The island was on fire. The entire group was looking for Ralph. Hunting Ralph. Jack spotted him and the entire group was soon chasing Ralph through the jungle. Ralph stumbled out of the forest, and fell into the sand, in front of two shoes.

The shoes of a sailor whose ship was waiting to take them home. Ralph told him about the deaths and then broke into tears.

Lord Of The Flies

Lord of the Flies In his classic novel, Lord of the Flies, William Golding utilizes many elements of symbolism to help accomplish his motif, which is “man is basically evil.” Symbolism can be anything, a person, place or thing, used to portray something beyond itself. It is used to represent or foreshadow the conclusion of the story. As one reads this novel, he or she will begin to recognize the way basic civilization is slowly stripped away from the boys. Let us know look closer at the ways Golding uses this form of symbolism. From the very beginning of the story the boys inwardly strip themselves of the remnants of the basic civilized world.

This is shown when the boys shed their clothes; their school sweaters, then the rest of their clothes are torn off. Their hair becomes increasingly disheveled, long, and entangled with small twigs. Since the boys are left without any adult supervision they have to turn to their collective unconscious. The collective unconscious was discovered by the renown psychologist Carl Jung. Let us now look further into each individual character in the novel, and discover how they each contribute to portray the ending of the story.

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Ralph is one of the older boys on the island and remains the leader throughout most of the novel. He is described as a pure, English lad. Such details as his fair hair and the fact that he is wearing his school sweater symbolizes many things. First of all the fact that he has fair hair represents that he will be the positive force throughout the novel, as opposed to Jack who is described as having red hair. The fact that he keeps his school sweater symbolizes his desire to keep the island somewhat civilized.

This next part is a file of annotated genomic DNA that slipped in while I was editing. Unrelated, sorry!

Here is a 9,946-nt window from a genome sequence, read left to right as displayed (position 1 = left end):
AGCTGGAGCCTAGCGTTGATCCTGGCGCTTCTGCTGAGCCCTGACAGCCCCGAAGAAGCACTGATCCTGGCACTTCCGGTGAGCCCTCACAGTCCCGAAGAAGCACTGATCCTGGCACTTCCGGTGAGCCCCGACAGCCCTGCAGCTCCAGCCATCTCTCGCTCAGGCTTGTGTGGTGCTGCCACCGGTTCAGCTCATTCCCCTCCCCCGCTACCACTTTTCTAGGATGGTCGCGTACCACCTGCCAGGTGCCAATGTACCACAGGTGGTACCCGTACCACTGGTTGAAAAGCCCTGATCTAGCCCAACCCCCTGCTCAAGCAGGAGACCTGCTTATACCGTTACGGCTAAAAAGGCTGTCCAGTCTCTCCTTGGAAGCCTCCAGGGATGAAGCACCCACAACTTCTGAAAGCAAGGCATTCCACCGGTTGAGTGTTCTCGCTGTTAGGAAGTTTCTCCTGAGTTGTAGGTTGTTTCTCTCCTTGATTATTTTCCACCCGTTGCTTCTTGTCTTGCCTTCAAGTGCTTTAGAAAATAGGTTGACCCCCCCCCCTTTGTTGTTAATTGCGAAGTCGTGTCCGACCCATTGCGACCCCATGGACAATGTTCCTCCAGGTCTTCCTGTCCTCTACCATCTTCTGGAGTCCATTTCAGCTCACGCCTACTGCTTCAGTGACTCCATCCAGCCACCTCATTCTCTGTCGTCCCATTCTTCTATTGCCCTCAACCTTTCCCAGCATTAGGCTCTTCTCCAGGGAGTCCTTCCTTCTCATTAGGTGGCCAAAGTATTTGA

He does everything he can to keep the boys under some kind of society. He makes laws including the freedom of speech. Ralph becomes very popular in the beginning, however as the novel proceeds and the society deteriorates, the popular leader is abandoned for a strong-armed dictator; Jack Merridew. The impression that we have of Jack is that he is a tall thin boy with a shock of red hair at the summit of a black cloak. Jacks appearance seems to suggest evil. Unlike Ralph who stands for common sense and a desire for normal civilized life, all Jack cares about is hunting.

Because of this opposition between Jack and Ralph, Jack is Ralph’s main antagonist. Symbolically Jack breaks away from good when he baptizes himself with the blood of the slaughtered pig. Jack eventually breaks away from Ralph and the others and forms his own group which will basically strive for blood. This leads to multiple murders. With the exception of Ralph, Piggy, and a few others, Jack lures the other boys to join him. According to the laws of Freudian Psychology Jacks Id has taken over. Another character portrayed in Lord of the Flies is Piggy.

Piggy is the object of much mockery and is obviously a fat boy. Piggy foresees both the need for a closely watched signal fire and for secure shelters on the beach. Piggys spectacles are used to start the fire. Piggy could represent knowledge or intelligence, a figure which is often depicted as a fire-bringer. A familiar expression that can represent this is the fire of inspiration. Even though Piggy represented all good he was often jeered at. Simon is a Christ figure. He is quiet, almost unnoticed, yet he speaks wiser than the others.

His wander deep into the heart of the woods in chapter three, is representative of Jesus’ journey’s to isolate himself to pray to his Father. As we can clearly see, William Golding has used much symbolism to help portray the ending of the novel, Lord of the Flies.